BOULDER -- Four prominent leaders from Aspen, Colo., Madison, Wis., Portland, Ore. and Sante Fe, N.M. will share their experiences and thoughts in an evening forum, Wednesday, Sept. 23, titled "Separated at Birth: Insights from Kindred Communities."
The free event, from 7 to 8:30 p.m. on the University of Colorado campus in the Wittemyer Courtroom, Wolf Law Building, continues the year-long celebrations of the Boulder Sesquicentennial, its 150th anniversary.
The idea was to bring representatives of cities that share similar values and economic traits to Boulder for a public forum. The room could fill up fast, so I would recommend getting there a little early if you want a good seat. Another Boulder 150 forum in the spring that invited long-time residents of Boulder to reflect on the city was nearly a full house.
The forum is organized by the Boulder Sesquicentennial Celebration, the University of Colorado Center of the American West and the Boulder History Museum.
All four cities share some interesting ties to Boulder, and panel moderator Patty Limerick, chairwoman of the board of the Center of the American West at CU, will be directing questions on several topics, including:
- How a city's image or "narrative" affects growth both positively and negatively.
- How university cities navigate issues of "town and gown."
- How cities work regionally, integrating community issues within larger growth areas.
- How cities develop sustainable "green" policies.
- How a city's success can lead to an increasing lack of economic diversity.
Panelists for the forum are:
Chris Wilson, J.B. Jackson professor of Cultural Landscape Studies at the University of New Mexico and founding director of its Historic Preservation and Regionalism Program. He has written widely on architecture, tourism and the politics of culture in the Southwest.
Phil Keisling, executive vice president of business development for CorSource Technology Group. Prior to joining the company in February 2000, Keisling served 15 years in the public sector and six years as a journalist. His public sector experience includes nine years as Oregon secretary of state (1991-99); one term in the Oregon House of Representatives (1989-91), and as a staff assistant to Oregon House Speaker Vera Katz (1985-88).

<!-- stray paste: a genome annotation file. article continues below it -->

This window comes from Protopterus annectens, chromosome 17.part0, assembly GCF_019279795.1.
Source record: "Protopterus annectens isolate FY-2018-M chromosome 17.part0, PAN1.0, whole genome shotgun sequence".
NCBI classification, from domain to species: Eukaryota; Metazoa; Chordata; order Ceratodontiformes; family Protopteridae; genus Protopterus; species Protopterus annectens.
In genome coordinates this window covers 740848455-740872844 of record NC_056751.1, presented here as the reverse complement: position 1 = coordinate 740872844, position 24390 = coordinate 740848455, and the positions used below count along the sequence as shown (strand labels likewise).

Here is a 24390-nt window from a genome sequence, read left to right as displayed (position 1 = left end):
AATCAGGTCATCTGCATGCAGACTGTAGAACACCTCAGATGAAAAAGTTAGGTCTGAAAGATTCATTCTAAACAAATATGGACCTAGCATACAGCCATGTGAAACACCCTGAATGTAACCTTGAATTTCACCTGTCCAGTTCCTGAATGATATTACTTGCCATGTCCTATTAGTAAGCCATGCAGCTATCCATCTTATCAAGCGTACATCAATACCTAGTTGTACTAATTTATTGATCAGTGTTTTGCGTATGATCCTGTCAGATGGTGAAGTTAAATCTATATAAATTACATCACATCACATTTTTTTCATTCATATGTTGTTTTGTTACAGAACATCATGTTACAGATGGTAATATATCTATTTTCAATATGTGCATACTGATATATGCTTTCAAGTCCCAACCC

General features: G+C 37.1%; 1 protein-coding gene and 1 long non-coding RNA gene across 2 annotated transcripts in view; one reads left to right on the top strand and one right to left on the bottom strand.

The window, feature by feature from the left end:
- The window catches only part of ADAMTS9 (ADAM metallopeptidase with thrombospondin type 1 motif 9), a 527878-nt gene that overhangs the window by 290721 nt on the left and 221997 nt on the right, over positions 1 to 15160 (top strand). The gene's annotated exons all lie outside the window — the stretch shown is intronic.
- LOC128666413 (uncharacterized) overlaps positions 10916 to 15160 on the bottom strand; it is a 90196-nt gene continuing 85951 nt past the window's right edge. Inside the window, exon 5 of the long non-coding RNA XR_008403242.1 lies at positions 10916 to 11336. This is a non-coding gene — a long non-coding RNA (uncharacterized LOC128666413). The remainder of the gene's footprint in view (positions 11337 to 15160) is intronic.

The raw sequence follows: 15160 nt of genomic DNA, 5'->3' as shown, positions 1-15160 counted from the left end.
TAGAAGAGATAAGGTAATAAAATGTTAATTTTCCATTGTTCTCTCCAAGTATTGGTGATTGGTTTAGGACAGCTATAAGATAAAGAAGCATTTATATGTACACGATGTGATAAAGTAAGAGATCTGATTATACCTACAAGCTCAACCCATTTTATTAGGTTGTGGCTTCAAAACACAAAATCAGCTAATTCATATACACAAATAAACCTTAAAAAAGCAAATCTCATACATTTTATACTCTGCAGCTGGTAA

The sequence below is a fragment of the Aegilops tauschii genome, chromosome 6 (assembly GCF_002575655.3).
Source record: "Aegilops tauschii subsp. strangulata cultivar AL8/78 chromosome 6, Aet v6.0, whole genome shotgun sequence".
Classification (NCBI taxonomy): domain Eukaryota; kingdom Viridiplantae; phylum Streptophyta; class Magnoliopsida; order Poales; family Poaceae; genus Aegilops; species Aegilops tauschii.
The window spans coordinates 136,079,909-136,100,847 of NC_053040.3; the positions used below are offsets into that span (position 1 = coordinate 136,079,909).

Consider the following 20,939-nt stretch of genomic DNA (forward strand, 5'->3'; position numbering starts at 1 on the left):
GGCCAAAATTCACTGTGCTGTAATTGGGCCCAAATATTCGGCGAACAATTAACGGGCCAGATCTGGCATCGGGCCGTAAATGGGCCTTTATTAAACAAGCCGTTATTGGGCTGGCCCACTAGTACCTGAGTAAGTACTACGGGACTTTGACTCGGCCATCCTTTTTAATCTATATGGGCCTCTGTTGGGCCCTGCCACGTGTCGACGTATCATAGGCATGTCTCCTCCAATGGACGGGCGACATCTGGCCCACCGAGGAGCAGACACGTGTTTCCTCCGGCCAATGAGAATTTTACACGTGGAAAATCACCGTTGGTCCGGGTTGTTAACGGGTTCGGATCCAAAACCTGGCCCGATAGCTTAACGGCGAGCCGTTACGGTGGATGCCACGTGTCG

Mick Ireland, mayor of Aspen. He practiced law in Aspen for five years before being appointed to serve as a Pitkin County commissioner in 1993. He served three terms as a commissioner and was elected mayor in June 2007. In addition to his two-year term, Mick is an attorney, consultant and substitute teacher in the Aspen School District.
Dave Cieslewicz, mayor of Madison, Wis. Elected mayor in April 2003 and re-elected to a second term in April 2007, Cieslewicz has focused primarily on public safety and provision of quality basic services for Wisconsin's fastest-growing city. He is a graduate of the University of Wisconsin in Madison. Name pronounced (chess LEV ich)
Dr. Patty Limerick, panel moderator. Limerick is faculty director and chairwoman of the board of the Center of the American West at CU, where she is also a history professor and MacArthur Fellow. Limerick has dedicated her career to bridging the gap between academics and the general public and to demonstrating the benefits of applying historical perspective to contemporary dilemmas and conflicts.
For more information, visit the Boulder Sesquicentennial web site at www.boulder150.com.